The company said it will pay just under $1.6bn (£1.1bn) to shareholders after a class action lawsuit filed in 2002.
HSBC bought the company for $14.2bn back in 2003, in an effort to increase its share of the US mortgage market.
But in 2009, as aftershocks from the sub-prime mortgage crisis continued to share the US property market, HSBC Finance (Household's new name after it was bought) was wound-up, with some reports suggesting HSBC wrote off billions of pounds.
The lawsuit stemmed from before the acquisition: shareholders had alleged that the company had inflated its share price by hiding its bad lending practices: shares lost more than half their value between 2001 and 2002.
In 2009, shareholders won - but in May last year, a court in Chicago overruled that, ordering a new trial.
In a statement today, HSBC said the settlement is likely to show up as a $585m pre-tax charge in its second quarter results.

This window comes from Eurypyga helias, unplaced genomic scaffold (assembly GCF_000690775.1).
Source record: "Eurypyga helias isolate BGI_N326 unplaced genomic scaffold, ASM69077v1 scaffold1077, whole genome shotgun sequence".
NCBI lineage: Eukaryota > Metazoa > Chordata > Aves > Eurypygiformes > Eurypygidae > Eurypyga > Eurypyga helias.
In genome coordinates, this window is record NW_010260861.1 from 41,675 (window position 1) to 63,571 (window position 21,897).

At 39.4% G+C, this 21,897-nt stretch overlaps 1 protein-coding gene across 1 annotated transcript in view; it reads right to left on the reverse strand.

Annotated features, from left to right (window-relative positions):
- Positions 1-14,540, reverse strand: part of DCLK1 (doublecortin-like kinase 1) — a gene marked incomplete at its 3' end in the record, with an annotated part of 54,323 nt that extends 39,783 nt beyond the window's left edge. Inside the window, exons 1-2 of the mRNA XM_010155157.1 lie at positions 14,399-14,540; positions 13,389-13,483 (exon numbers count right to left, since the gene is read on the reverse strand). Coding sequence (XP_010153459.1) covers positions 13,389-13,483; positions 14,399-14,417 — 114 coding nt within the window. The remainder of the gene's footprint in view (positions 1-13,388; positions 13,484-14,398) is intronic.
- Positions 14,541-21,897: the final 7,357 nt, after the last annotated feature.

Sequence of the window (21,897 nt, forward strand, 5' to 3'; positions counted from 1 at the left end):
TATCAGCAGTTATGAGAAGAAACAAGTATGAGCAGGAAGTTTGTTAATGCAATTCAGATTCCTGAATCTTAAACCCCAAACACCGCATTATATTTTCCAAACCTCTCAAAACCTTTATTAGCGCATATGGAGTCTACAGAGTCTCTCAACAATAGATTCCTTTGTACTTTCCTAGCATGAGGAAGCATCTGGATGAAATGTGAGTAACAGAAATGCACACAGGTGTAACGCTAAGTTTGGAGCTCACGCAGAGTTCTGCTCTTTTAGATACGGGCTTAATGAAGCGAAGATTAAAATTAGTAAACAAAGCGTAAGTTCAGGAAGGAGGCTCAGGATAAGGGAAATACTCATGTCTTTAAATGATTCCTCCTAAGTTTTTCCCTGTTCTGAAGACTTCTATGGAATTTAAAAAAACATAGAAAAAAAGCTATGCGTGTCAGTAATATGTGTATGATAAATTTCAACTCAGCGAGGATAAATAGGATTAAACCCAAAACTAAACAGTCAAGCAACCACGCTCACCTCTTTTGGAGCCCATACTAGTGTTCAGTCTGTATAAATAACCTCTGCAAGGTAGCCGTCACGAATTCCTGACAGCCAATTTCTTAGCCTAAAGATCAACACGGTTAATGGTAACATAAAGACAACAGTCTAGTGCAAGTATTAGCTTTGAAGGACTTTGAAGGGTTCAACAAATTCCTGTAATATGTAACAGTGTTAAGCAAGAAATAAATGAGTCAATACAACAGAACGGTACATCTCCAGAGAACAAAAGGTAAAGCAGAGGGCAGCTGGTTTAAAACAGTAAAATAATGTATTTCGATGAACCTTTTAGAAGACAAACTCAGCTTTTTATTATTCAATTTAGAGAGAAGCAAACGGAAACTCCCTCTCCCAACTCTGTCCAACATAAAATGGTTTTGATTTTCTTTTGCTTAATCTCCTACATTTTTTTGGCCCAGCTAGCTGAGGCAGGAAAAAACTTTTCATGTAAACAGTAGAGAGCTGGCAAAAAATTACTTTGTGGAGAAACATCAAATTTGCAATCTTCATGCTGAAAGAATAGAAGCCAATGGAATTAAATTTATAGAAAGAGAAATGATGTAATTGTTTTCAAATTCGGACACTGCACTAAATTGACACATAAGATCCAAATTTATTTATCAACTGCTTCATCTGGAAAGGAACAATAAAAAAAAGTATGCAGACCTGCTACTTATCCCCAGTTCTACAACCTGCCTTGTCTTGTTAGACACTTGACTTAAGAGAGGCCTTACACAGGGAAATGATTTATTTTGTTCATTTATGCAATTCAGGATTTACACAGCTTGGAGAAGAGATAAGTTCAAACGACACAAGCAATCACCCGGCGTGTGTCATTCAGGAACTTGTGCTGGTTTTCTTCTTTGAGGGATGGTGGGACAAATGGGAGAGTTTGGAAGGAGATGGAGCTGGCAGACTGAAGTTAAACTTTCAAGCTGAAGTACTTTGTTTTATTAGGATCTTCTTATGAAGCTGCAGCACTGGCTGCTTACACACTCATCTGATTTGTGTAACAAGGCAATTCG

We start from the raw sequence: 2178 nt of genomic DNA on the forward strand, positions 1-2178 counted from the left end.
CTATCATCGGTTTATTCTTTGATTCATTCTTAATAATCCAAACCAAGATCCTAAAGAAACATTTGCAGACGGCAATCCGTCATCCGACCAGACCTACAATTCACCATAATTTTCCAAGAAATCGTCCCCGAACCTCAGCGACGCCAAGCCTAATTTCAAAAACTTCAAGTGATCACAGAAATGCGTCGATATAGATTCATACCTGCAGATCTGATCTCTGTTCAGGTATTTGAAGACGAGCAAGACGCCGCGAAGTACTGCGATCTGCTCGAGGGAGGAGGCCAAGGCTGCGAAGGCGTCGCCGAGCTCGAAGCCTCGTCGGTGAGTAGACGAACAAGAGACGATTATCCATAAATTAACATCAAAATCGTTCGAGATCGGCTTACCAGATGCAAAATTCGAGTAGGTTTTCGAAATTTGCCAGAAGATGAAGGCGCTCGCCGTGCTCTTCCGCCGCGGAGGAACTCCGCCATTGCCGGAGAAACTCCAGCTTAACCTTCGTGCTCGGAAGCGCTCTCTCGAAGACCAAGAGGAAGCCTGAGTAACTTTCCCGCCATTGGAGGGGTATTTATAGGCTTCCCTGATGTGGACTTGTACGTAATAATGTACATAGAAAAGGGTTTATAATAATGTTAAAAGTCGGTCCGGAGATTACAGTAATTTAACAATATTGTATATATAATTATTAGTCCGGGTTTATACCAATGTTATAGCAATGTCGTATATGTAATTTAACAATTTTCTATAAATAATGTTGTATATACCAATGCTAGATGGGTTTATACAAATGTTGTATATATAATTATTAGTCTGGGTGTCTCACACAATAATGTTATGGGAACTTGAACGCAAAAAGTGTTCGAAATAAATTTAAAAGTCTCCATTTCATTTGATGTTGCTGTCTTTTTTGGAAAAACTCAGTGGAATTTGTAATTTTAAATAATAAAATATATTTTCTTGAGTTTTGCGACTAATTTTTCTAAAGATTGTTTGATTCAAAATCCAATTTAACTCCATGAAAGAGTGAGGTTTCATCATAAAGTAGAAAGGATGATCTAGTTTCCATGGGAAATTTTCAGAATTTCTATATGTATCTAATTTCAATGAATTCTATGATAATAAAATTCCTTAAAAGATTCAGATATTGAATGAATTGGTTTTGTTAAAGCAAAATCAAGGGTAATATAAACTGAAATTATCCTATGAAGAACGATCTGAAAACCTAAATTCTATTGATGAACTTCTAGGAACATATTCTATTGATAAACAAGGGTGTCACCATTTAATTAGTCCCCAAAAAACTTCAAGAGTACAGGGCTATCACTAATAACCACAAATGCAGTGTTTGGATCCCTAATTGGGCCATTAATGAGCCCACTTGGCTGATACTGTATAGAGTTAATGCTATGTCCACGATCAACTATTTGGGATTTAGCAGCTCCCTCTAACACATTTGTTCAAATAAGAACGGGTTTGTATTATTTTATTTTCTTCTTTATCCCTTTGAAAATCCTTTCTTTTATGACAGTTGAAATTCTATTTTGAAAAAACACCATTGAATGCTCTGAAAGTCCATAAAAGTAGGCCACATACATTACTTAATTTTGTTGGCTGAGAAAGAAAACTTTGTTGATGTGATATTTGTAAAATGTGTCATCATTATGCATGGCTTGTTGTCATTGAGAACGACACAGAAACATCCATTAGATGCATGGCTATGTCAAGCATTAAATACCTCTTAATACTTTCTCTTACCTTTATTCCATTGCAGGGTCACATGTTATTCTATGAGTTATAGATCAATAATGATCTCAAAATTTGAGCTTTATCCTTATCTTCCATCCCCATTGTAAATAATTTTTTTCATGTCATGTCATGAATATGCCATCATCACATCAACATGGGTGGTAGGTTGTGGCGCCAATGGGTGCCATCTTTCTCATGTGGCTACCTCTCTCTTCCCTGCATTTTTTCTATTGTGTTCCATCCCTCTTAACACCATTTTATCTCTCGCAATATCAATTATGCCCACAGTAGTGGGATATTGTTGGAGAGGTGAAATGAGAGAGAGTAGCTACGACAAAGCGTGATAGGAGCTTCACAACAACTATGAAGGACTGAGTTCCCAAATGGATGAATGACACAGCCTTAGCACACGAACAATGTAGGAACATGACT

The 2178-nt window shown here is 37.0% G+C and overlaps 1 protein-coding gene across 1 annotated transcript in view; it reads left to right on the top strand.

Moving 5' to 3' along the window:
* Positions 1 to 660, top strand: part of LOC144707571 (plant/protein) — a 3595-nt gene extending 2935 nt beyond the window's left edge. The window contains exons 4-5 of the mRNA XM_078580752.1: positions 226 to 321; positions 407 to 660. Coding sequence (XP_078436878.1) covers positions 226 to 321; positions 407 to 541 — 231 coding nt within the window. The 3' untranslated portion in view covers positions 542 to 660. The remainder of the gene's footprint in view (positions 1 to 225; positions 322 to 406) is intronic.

The settlement comes as HSBC attempts to restructure, shrinking some of its international operations. Earlier this month it was given the thumbs-up by the Brazillian competition watchdog to sell its business in the country - shortly after it had announced plans to restructure its global banking division in an effort to slash costs.
This morning shares rose more than one per cent to 430.9p in early trading.